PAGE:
INEZ: To forget about the others? How utterly absurd! I feel you there, in every pore. Your silence clamors in my ears. You can nail up your mouth, cut your tongue out—but you can’t prevent your being there. Can you stop your thoughts? I hear them ticking away like a clock, tick-tock, tick-tock, and I’m certain you hear mine. It’s all very well skulking on your sofa, but you’re everywhere, and every sound comes to me soiled, because you’ve intercepted it on its way.
GARCIN: Have it your own way. I suppose we were bound to come to this; they knew what they were about, and we’re easy game. If they’d put me in a room with men—men can keep their mouths shut. But it’s no use wanting the impossi-ble. [He goes to ESTELLE and lightly fondles her neck.] So I attract you, little girl? It seems you were making eyes at me?
ESTELLE: Don’t touch me.
GARCIN: You’re wrong. So long as each of us hasn’t made a clean breast of it—why they’ve damned him or her—we know nothing. Nothing that counts. You, young lady, you shall begin. Why? Tell us why. If you are frank, if we bring our specters into the open, it may save us from disaster. So—out with it! Why?
ESTELLE- I tell you I haven’t a notion. They wouldn’t tell me why.
GARCIN. That’s so. They wouldn’t tell me, either. But I’ve a pretty good idea. . . . Perhaps you’re shy of speaking first? Right. I’ll lead off. [A short silence.] I’m not a very estimable person. INEZ: No need to tell us that. We know you were a deserter.
GARCIN: Let that be. It’s only a side-issue. I’m here because I treated my wife abominably. That’s all. For five years. Naturally, she’s suffering still. There she is: the moment I mention her, I see her. It’s Gomez who interests me, and it’s she I see. Where’s Gomez got to? For five years. There! They’ve given her back my things; she’s sitting by the win-dow, with my coat on her knees. The coat with the twelve bullet-holes. The blood’s like rust; a brown ring round each hole. It’s quite a museum-piece, that coat; scarred with history. And I used to wear it, fancy! . . . Now, can’t you shed a tear, my love! Surely you’ll squeeze one out—at last? No? You can’t manage it? . . . Night after night I came home blind drunk, stinking of wine and women. She’d sat up for me, of course. But she never cried, never uttered a word of reproach. Only her eyes spoke. Big, tragic eyes. I don’t re-gret anything. I must pay the price, but I shan’t whine. . . . It’s snowing in the street. Won’t you cry, confound you? That woman was a born martyr, you know; a victim by vocation.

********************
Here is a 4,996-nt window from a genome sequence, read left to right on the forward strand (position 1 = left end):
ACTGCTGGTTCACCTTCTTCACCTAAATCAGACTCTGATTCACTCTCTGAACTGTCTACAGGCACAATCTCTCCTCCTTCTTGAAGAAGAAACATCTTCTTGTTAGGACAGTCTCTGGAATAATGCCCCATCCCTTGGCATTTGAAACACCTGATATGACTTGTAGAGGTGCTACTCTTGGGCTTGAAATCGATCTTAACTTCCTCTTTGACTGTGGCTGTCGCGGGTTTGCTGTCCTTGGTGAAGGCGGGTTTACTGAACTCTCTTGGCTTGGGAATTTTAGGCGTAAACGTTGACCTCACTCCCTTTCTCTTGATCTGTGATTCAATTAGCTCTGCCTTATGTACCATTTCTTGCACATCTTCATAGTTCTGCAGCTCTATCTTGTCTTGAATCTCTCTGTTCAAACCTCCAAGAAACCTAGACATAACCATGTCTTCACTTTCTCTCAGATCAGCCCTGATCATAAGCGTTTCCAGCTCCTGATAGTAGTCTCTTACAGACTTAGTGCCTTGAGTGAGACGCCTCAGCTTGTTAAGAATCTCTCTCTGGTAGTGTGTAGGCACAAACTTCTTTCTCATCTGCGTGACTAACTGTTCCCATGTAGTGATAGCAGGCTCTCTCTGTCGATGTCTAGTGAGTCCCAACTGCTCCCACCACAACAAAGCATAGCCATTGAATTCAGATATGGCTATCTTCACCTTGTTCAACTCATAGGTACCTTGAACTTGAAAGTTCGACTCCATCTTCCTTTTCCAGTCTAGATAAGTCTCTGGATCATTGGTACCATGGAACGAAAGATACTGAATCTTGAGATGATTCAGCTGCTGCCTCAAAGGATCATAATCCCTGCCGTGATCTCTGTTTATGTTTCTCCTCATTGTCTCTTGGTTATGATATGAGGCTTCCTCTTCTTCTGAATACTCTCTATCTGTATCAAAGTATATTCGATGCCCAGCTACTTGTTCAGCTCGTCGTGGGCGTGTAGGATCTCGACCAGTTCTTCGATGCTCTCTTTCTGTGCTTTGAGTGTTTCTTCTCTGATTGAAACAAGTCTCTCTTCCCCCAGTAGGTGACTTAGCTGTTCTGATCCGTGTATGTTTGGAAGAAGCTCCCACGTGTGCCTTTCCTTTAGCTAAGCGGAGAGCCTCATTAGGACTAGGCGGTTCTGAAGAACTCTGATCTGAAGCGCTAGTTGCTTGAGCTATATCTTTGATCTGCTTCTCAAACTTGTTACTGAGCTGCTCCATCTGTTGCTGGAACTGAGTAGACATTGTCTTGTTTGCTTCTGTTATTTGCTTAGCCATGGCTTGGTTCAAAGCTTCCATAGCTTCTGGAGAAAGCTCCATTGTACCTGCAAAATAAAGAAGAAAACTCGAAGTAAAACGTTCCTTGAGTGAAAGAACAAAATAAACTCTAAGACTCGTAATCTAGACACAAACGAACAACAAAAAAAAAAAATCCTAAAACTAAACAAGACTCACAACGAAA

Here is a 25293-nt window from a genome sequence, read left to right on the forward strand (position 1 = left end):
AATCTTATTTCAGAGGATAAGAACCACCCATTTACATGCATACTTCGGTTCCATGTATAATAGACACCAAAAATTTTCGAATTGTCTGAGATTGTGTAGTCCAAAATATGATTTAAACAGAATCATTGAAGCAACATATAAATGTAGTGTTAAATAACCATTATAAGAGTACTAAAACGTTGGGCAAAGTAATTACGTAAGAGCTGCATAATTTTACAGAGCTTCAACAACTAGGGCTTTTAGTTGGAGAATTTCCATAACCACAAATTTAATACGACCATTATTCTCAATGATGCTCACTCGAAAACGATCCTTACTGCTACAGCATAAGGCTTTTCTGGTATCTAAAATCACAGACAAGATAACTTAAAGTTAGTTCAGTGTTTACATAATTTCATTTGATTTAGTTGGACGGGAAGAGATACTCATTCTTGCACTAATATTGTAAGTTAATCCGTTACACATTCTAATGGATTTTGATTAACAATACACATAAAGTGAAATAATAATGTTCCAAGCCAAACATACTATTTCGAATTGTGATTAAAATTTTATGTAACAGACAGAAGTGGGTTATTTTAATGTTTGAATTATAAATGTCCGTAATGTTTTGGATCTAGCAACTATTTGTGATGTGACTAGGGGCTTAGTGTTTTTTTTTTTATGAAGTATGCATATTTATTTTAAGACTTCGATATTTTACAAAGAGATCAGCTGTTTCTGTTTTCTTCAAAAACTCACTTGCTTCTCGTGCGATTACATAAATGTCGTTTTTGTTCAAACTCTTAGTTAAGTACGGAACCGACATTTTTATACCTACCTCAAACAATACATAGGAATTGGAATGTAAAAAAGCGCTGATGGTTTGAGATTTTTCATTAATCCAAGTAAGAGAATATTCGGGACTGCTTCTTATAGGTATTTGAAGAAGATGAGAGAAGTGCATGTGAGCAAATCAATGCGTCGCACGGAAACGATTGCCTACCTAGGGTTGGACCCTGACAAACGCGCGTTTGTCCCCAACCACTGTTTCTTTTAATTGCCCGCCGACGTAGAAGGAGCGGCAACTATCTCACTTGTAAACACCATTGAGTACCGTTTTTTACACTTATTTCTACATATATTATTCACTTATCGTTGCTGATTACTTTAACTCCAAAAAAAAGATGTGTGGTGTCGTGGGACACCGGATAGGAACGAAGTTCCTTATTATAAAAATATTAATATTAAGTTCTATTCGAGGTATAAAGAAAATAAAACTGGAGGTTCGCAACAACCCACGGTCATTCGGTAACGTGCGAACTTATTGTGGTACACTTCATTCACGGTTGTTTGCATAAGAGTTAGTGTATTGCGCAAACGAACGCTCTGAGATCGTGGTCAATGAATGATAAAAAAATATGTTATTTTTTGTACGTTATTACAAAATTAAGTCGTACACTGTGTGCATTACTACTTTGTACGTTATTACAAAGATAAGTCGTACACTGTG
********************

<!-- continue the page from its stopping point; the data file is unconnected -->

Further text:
INEZ [almost tenderly]: Why did you hurt her like that?
GARCIN: It was so easy. A word was enough to make her flinch. Like a sensitive-plant. But never, never a reproach. I’m fond of teasing. I watched and waited. But no, not a tear, not a protest. I’d picked her up out of the gutter, you under-stand. . . . Now she’s stroking the coat. Her eyes are shut and she’s feeling with her fingers for the bullet-holes. What are you after? What do you expect? I tell you I regret noth-ing. The truth is, she admired me too much. Does that mean anything to you?
INEZ: No. Nobody admired me.
INEZ: Well, I was what some people down there called “a damned bitch.” Damned already. So it’s no surprise, being here.
GARCIN: Is that all you have to say?